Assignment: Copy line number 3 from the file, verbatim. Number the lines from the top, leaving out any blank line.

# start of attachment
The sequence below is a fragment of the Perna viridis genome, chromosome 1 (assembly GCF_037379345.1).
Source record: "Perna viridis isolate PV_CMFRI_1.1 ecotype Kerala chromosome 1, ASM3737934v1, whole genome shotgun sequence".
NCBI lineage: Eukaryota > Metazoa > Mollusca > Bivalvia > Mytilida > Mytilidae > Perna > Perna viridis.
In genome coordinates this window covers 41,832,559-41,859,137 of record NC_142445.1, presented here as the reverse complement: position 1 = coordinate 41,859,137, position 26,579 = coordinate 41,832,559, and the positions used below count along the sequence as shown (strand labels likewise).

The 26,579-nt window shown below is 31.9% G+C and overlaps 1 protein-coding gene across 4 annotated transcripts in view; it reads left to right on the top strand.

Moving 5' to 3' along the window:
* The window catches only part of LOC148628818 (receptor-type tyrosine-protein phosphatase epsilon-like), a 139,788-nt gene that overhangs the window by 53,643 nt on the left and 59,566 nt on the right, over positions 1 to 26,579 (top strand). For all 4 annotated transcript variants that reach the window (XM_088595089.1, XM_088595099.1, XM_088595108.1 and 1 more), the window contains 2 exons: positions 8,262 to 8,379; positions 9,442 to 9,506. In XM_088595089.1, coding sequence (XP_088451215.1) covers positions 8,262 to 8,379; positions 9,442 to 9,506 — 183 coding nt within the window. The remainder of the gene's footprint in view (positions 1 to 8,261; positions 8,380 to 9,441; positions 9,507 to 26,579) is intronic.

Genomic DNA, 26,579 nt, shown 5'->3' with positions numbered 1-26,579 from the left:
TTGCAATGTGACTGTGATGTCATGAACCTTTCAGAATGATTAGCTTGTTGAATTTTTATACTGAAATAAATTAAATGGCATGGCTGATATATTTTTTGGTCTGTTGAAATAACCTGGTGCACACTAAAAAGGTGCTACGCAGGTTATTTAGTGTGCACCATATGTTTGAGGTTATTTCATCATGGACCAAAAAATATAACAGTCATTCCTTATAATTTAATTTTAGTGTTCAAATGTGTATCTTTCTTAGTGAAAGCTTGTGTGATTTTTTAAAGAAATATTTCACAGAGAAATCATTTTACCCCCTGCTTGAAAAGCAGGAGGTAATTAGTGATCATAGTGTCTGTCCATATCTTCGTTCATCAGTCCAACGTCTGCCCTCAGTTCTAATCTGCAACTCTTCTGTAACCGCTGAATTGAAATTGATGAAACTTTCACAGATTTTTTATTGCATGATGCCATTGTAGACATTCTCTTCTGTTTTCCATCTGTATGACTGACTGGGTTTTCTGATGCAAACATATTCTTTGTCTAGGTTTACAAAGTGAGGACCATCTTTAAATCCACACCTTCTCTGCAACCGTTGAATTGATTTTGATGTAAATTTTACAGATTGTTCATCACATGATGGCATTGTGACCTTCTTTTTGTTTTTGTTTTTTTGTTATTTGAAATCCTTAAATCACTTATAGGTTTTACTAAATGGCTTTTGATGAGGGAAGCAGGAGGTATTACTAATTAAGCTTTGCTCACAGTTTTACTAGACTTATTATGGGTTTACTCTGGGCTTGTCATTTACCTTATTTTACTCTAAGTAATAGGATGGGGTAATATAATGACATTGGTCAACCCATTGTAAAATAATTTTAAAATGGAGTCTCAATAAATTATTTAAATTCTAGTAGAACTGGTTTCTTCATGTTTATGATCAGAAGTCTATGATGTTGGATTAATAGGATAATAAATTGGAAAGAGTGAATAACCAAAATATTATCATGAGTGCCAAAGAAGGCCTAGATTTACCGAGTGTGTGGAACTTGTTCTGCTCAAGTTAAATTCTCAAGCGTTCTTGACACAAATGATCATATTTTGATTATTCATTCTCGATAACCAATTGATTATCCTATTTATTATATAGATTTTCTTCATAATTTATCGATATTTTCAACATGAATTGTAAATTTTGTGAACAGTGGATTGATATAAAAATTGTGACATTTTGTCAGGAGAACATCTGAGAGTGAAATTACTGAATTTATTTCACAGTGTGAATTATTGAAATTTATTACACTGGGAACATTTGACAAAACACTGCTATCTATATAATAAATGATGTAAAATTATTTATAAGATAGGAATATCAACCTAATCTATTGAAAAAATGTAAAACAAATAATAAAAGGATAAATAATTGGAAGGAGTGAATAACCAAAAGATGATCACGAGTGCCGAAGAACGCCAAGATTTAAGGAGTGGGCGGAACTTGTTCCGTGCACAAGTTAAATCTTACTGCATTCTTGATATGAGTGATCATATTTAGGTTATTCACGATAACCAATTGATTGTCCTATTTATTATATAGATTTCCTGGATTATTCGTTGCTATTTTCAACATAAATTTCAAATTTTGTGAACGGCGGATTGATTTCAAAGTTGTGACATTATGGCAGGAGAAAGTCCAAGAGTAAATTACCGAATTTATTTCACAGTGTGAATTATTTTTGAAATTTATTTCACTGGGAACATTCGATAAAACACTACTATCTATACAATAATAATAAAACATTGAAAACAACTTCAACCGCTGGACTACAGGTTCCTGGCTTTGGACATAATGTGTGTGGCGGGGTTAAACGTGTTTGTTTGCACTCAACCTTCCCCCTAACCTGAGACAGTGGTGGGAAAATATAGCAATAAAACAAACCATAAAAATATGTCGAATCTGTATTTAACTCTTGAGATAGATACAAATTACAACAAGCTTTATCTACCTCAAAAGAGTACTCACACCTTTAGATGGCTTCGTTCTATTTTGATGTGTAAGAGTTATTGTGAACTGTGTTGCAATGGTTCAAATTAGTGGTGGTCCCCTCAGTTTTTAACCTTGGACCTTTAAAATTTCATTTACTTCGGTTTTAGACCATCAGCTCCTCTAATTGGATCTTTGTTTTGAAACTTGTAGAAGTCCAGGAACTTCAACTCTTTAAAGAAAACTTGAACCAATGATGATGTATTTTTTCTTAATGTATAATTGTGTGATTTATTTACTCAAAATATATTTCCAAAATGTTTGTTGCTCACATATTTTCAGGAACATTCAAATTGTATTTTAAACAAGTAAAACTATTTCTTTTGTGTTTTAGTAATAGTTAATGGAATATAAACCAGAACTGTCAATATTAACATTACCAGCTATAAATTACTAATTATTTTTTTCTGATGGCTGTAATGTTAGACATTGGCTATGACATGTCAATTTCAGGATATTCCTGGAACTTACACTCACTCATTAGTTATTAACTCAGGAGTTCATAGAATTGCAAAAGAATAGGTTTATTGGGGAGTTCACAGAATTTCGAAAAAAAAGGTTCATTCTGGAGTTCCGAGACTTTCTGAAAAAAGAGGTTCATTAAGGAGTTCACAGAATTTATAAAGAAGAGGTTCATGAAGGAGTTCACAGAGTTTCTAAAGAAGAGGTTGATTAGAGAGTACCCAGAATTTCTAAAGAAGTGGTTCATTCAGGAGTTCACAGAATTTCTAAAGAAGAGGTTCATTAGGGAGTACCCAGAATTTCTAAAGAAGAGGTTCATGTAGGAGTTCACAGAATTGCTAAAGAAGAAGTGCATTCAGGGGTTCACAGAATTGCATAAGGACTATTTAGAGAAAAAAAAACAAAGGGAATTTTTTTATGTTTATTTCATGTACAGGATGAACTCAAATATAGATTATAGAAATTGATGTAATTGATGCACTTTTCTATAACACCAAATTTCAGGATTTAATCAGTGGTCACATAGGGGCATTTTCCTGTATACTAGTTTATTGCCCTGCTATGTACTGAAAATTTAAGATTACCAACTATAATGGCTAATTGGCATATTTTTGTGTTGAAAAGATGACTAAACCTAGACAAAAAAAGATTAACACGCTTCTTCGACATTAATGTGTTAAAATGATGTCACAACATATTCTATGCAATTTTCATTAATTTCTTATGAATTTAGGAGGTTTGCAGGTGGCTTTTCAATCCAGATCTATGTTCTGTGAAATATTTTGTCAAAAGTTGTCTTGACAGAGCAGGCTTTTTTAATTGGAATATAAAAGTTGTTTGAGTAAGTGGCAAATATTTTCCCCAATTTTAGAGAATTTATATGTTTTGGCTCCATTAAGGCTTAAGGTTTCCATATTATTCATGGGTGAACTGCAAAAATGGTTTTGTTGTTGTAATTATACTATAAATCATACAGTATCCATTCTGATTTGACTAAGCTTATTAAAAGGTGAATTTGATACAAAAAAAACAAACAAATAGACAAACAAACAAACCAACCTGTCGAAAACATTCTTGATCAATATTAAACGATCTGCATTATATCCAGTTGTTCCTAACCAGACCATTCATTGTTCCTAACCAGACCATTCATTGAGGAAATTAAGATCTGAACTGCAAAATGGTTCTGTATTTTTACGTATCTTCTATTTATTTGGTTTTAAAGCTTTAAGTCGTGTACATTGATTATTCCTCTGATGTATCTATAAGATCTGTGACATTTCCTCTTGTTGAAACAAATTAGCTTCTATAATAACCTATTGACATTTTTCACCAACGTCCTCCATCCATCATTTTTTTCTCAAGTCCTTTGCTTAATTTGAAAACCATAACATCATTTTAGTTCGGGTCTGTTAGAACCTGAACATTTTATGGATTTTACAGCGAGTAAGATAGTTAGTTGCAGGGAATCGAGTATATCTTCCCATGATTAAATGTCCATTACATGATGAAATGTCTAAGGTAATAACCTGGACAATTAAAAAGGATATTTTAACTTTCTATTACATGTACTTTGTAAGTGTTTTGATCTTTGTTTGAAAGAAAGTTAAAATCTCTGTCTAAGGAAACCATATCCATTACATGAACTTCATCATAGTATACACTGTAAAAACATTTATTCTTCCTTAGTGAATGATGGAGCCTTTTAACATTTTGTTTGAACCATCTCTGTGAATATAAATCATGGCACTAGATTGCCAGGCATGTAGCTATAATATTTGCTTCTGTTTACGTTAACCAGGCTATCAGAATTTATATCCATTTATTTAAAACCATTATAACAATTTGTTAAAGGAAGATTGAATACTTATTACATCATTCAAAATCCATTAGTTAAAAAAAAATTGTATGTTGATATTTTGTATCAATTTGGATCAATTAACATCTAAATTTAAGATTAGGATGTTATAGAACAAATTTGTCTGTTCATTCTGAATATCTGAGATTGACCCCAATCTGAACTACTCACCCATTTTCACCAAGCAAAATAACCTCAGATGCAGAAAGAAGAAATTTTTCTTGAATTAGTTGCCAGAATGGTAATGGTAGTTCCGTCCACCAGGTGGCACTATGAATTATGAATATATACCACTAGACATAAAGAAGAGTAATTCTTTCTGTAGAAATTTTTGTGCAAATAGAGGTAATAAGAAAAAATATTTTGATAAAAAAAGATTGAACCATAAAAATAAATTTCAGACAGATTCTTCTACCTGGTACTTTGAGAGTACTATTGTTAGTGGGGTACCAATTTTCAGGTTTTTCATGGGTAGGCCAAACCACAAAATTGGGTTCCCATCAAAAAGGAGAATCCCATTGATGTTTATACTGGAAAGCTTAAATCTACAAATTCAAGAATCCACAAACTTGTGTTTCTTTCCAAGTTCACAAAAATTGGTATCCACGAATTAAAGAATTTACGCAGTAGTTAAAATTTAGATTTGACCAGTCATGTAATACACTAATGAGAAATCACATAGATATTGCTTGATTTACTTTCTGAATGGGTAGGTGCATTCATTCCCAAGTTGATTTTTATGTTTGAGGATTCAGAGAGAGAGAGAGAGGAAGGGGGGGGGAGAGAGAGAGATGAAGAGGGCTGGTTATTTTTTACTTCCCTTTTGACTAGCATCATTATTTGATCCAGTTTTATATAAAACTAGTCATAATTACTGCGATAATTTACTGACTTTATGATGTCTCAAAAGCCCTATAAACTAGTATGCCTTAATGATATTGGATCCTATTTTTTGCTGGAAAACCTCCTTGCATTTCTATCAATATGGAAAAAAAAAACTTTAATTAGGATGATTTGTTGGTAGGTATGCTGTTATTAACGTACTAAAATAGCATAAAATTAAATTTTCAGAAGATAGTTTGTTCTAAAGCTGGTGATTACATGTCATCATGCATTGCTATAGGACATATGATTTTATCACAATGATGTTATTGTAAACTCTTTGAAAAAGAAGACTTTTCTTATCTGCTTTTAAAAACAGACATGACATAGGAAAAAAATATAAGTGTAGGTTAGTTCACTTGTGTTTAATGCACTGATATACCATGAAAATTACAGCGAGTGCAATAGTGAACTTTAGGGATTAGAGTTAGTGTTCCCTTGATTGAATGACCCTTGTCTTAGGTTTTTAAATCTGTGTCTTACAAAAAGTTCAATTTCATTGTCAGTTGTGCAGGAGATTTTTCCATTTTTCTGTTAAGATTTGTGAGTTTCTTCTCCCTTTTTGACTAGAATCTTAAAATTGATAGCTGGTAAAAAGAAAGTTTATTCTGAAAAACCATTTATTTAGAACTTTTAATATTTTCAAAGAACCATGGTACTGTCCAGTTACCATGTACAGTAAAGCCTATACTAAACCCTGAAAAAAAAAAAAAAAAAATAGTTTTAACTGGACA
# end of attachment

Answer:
NCBI lineage: Eukaryota > Metazoa > Mollusca > Bivalvia > Mytilida > Mytilidae > Perna > Perna viridis.